My birthday was yesterday, June 5th. I'm 43. I asked all three boys how old they thought I looked. Middle Boy  said 42, Toddler Child [3 1/2] said 23, and Oldest Boy  nervously looked to his father for assistance. Chris told him to say 29. I honestly don't care how old I look. When I feel healthy and rested, I usually look better than when I'm sickly and tired. My 91-year-old grandmother is beautiful to me, and she looks every day of her 91 years.
Grey Hair - The last 12 months have brought a plethora of grey hair. I now use an all-over hair color prior to adding any highlights or lowlights. This bothers me more than I thought it would. My maternal grandmother, referred to as Grandmother, had a head of white hair by the time she was 50. It looked great on her, but I'm not feeling it. Funny how that works. She died 19 years ago and is deeply missed.
Toddler Child - I adore this little boy. He'll be four in September. His personality remains fiery, although he's behaving more civilized on occasion. I feel 43, sometimes older, parenting a toddler. Naturally, I have no regrets about the choice to add another child to our tribe. I simply underestimated the level of physical and mental fatigue I would experience.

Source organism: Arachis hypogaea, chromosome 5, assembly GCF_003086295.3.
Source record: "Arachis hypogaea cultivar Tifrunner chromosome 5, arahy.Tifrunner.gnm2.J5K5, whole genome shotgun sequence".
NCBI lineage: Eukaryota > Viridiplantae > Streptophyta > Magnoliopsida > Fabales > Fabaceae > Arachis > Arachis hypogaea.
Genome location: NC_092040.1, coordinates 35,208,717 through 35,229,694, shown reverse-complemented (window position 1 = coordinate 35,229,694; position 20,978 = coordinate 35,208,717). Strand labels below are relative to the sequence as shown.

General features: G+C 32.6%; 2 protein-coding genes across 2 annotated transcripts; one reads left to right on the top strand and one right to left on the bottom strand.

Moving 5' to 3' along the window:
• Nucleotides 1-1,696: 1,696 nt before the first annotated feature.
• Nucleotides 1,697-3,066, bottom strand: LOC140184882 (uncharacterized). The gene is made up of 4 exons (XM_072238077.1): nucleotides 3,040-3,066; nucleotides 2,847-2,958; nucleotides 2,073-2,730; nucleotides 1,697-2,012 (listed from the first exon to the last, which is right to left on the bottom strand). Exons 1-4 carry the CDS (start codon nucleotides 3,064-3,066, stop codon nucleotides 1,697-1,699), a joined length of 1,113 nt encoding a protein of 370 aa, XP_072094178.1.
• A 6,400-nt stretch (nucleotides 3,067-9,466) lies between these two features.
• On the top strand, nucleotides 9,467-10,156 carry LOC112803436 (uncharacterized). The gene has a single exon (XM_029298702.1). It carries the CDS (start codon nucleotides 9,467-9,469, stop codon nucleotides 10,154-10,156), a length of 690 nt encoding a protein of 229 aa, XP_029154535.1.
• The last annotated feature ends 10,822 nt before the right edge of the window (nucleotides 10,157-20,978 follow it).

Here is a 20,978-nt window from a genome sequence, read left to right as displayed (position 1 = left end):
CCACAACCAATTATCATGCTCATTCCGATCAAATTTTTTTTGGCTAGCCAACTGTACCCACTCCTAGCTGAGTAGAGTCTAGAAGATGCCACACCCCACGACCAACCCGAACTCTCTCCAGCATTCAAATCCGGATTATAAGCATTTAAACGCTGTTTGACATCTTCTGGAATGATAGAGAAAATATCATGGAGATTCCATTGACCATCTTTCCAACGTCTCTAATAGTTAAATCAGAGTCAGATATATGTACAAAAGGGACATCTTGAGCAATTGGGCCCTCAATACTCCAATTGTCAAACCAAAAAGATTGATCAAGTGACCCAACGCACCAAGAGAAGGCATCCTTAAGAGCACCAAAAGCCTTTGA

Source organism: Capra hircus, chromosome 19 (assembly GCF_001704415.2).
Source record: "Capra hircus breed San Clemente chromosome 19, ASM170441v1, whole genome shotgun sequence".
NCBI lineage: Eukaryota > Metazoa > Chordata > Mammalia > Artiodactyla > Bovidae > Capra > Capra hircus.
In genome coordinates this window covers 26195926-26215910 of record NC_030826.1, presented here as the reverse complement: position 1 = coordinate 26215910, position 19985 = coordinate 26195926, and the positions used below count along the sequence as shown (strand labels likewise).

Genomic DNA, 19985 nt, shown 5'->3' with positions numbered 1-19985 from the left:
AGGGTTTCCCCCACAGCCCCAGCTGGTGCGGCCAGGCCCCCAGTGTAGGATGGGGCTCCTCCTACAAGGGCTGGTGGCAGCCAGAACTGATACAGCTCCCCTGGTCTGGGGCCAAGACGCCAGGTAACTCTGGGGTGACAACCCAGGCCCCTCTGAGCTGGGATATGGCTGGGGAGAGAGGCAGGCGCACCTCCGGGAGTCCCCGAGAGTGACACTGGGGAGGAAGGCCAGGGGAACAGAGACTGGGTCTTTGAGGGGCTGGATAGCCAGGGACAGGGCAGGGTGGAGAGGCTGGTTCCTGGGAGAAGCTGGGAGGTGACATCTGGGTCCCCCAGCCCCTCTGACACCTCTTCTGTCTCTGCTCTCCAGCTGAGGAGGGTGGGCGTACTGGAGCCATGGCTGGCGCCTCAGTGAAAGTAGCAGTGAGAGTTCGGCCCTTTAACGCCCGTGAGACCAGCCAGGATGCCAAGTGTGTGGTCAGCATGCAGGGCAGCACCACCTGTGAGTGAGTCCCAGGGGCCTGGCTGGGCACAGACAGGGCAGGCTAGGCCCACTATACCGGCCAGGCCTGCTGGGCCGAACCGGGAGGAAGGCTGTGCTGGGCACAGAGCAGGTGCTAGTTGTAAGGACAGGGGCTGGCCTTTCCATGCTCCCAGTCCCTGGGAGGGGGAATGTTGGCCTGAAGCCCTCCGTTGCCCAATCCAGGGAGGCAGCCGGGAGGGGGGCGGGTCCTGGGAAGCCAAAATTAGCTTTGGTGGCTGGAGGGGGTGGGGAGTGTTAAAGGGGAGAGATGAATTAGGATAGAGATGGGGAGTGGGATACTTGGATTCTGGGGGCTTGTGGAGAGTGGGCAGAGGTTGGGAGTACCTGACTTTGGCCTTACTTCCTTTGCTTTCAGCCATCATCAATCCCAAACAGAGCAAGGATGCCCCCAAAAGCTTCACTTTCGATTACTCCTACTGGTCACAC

Changing Perspective - Fewer issues are black-and-white to me like they once were, and a handful have earned a definitive spot in my mind. I find myself accepting, understanding and respecting intelligent arguments on both sides of an issue. Sometimes I think it's empathy to a fault. In a 20 year period I can recall being neutral on an issue, then leaning right, then a little left, then a lot left, then finding neutral again. If my perspective isn't challenged, I'm either on too safe of a road, or I'm asleep at the wheel.
Core Character - I don't think I'm radically different than who I was as a child, a teenager, or young adult. I don't think many of us change radically. We may soften or sharpen, become more educated, or not, endure unique life experiences that might eliminate or create judgments, but I think most of us remain fundamentally the same at our innermost part.
Facebook - Hated it. Now I love it. Reconnecting with people I probably never would have otherwise as well as connecting with new friends, has had it's head-bobbing-so-now-what-do-we-talk-about? moments. As time goes on, those moments bother me less because the pieces of gold that surface as I pan are worth all of the who-the-hell-are-you? moments. For me, it's been a gift.
This past year, via my Facebook experience and even writing this silly blog, I've learned that I am who I was, and I am who I will always be. Life experiences have thankfully altered my perspective, but not my core character. Old friends can see through life's sediment to the enduring parts. New friends will learn what old friends have known. It's humbling, refreshing, and comforting to see that under the layers of strata we all develop, is the same spirit that arrived at inception and will likely remain until the end.